On Publishers Weekly, librarian Brian Kenney talks about publishers and public libraries. Pointing out that most industries would be crazy to discard the sort of taxpayer-funded marketing that the 17,000 public library buildings in the US provide, he notes that publisher relations with libraries have lately been lukewarm, and suggests three ways they should work on improving that relationship.
The first way is to discard the high-price-per-copy permanent license that Penguin Random House has adopted. Formerly, Penguin charged retail price but only provided licensing for a year. Now it sells perpetual use copies at $65 each. Kenney doesn’t mince words:
Let’s call this what it is: bullying behavior. PRH—whose titles often make up half of any given bestseller list—is giving public libraries an impossibly hard choice. If we buy PRH e-books in sufficient numbers to meet demand, we are left with less money to acquire books from other houses, which stymies our ability to create diverse collections. If we hold back, we create a dissatisfied public and risk becoming irrelevant to our readers.
It also disinclines librarians to feature PRH authors as part of discussion series, since they couldn’t be sure they could afford enough digital copies to go around.
I can certainly see where he’s coming from. It seems to me that this sort of license simply doesn’t fit the way most titles wane in popularity after their initial release. If a library buys fifty or even a dozen copies of a popular book when it comes out, that will cost a lot of money initially, and down the road they’ll be stuck with fifty or a dozen copies of that book that are no longer even needed. But if they only buy a couple of copies of the book at the outset, they’ll have a waiting list for it a mile long.
The second thing is that Kenney calls on librarians to stop the “book shaming.” As new technology predominates, many libraries are deemphasizing books. “At conference after conference, keynote speakers argue that public libraries should be community centers, agents of innovation, knowledge creators, and makerspaces.” (I ran into some of this myself at Gen Con Trade Day last year, in which one of the presentations was about how new technology could let libraries act as “sandboxes.”)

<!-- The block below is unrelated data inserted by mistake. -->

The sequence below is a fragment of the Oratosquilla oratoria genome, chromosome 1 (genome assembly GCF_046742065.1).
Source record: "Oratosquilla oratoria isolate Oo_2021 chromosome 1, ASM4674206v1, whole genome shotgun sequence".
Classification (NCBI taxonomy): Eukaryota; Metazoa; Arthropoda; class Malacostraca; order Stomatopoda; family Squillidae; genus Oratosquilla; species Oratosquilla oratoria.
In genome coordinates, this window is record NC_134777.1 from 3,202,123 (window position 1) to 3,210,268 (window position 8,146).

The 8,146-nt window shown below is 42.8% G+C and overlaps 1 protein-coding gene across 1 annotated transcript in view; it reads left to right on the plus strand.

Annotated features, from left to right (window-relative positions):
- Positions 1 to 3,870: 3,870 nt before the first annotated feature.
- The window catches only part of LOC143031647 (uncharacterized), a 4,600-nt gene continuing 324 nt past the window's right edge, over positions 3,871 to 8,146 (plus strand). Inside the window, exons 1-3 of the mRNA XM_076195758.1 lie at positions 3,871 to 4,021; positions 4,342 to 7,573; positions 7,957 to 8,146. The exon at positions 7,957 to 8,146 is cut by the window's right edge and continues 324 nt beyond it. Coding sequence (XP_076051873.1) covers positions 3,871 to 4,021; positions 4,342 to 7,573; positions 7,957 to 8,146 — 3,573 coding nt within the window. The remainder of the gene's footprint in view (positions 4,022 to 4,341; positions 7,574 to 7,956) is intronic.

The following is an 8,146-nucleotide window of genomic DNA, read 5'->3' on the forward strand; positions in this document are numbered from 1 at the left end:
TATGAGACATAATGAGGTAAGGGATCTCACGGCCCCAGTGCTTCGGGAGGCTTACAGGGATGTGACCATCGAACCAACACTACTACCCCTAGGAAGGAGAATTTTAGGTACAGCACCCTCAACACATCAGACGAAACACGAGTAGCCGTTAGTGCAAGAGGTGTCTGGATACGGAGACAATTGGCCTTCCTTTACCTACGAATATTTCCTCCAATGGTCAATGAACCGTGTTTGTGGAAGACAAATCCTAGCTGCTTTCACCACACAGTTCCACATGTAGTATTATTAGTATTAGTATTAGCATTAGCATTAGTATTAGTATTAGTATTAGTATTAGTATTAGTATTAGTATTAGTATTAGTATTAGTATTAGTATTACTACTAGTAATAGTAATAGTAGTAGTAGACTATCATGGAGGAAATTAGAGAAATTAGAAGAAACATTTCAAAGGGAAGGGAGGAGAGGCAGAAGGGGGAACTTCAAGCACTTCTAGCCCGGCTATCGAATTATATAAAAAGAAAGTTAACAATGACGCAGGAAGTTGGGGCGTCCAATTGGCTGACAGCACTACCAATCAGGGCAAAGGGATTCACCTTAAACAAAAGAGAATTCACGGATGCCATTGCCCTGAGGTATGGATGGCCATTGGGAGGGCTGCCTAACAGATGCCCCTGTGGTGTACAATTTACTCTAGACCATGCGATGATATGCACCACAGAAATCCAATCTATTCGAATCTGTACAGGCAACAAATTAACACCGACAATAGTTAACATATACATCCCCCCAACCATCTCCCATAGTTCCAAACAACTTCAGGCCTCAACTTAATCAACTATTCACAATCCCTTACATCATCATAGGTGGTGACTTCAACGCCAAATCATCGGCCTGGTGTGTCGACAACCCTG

Kenney calls reading a “maker activity,” because readers “make” their own versions of the book they’re reading inside their head. Personally, I think that’s more than a slight stretch, but I can see his point. Deprecating the importance of books in a library could help to chill the relationship between libraries and publishers—since books are, after all, publishers’ entire raison d’être. And given that books are what the public think of when they think libraries, and there’s no sign books are going to die out any time soon, it seems like trying to sweep them under the rug is a touch premature.
Finally, Kenney calls on publishers to stop trying to push the idea of “classroom libraries” on teachers. While they seem aimed at helping to make up for schools that can’t afford a proper library or librarian of their own, their fundamental failing is that publishers can’t make good libraries by themselves—they need librarians who are professionally suited to building and maintaining them. “We can all agree that getting more books into the hands of more kids is a good thing. But let’s also agree that a stack of books in the corner of a classroom is not a library.”
I would agree with one of the commenters who points out that a sufficiently dedicated teacher could also make good decisions about what books would be best for their class, but apart from that, it seems like a reasonable criticism of publishers. Perhaps they could figure out some way to connect those teachers’ classes with their local public libraries, instead.
Regardless, I would agree Kenney is right that publishers and libraries ought to be seeking closer relations and friendlier ties. As much as publishers seem to want to support bookstores by charging higher e-book prices, they ought to be trying to support libraries as well—they’re another place where people can actually get their hands on physical copies of your new product, or see it displayed on the new-title shelves, or even borrow a digital copy without having to leave their homes. And, unlike bookstores, they don’t cost the consumers anything (except part of their taxes, of course).
How many other places out there are funded with taxpayer money and exist for the purpose of showing off the products of an entire industry for free?